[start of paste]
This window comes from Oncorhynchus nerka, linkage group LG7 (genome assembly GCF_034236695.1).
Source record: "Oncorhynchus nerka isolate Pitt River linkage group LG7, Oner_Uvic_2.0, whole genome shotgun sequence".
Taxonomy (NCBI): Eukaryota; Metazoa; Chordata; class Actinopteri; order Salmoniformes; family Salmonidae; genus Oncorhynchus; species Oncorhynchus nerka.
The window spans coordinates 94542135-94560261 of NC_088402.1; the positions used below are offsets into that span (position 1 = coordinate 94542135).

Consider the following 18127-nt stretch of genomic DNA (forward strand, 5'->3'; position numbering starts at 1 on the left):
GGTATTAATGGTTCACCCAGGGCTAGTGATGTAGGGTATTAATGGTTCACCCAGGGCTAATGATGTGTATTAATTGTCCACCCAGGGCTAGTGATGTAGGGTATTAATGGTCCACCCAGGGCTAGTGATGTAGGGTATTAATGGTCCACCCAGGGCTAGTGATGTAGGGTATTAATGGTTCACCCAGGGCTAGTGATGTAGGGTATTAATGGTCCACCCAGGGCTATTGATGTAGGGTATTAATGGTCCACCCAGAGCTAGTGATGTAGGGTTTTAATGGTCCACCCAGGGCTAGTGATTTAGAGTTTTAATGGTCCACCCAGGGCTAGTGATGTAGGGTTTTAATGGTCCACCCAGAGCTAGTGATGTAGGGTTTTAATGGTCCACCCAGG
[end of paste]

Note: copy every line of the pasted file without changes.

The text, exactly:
This window comes from Oncorhynchus nerka, linkage group LG7 (genome assembly GCF_034236695.1).
Source record: "Oncorhynchus nerka isolate Pitt River linkage group LG7, Oner_Uvic_2.0, whole genome shotgun sequence".
Taxonomy (NCBI): Eukaryota; Metazoa; Chordata; class Actinopteri; order Salmoniformes; family Salmonidae; genus Oncorhynchus; species Oncorhynchus nerka.
The window spans coordinates 94542135-94560261 of NC_088402.1; the positions used below are offsets into that span (position 1 = coordinate 94542135).

Consider the following 18127-nt stretch of genomic DNA (forward strand, 5'->3'; position numbering starts at 1 on the left):
GGTATTAATGGTTCACCCAGGGCTAGTGATGTAGGGTATTAATGGTTCACCCAGGGCTAATGATGTGTATTAATTGTCCACCCAGGGCTAGTGATGTAGGGTATTAATGGTCCACCCAGGGCTAGTGATGTAGGGTATTAATGGTCCACCCAGGGCTAGTGATGTAGGGTATTAATGGTTCACCCAGGGCTAGTGATGTAGGGTATTAATGGTCCACCCAGGGCTATTGATGTAGGGTATTAATGGTCCACCCAGAGCTAGTGATGTAGGGTTTTAATGGTCCACCCAGGGCTAGTGATTTAGAGTTTTAATGGTCCACCCAGGGCTAGTGATGTAGGGTTTTAATGGTCCACCCAGAGCTAGTGATGTAGGGTTTTAATGGTCCACCCAGG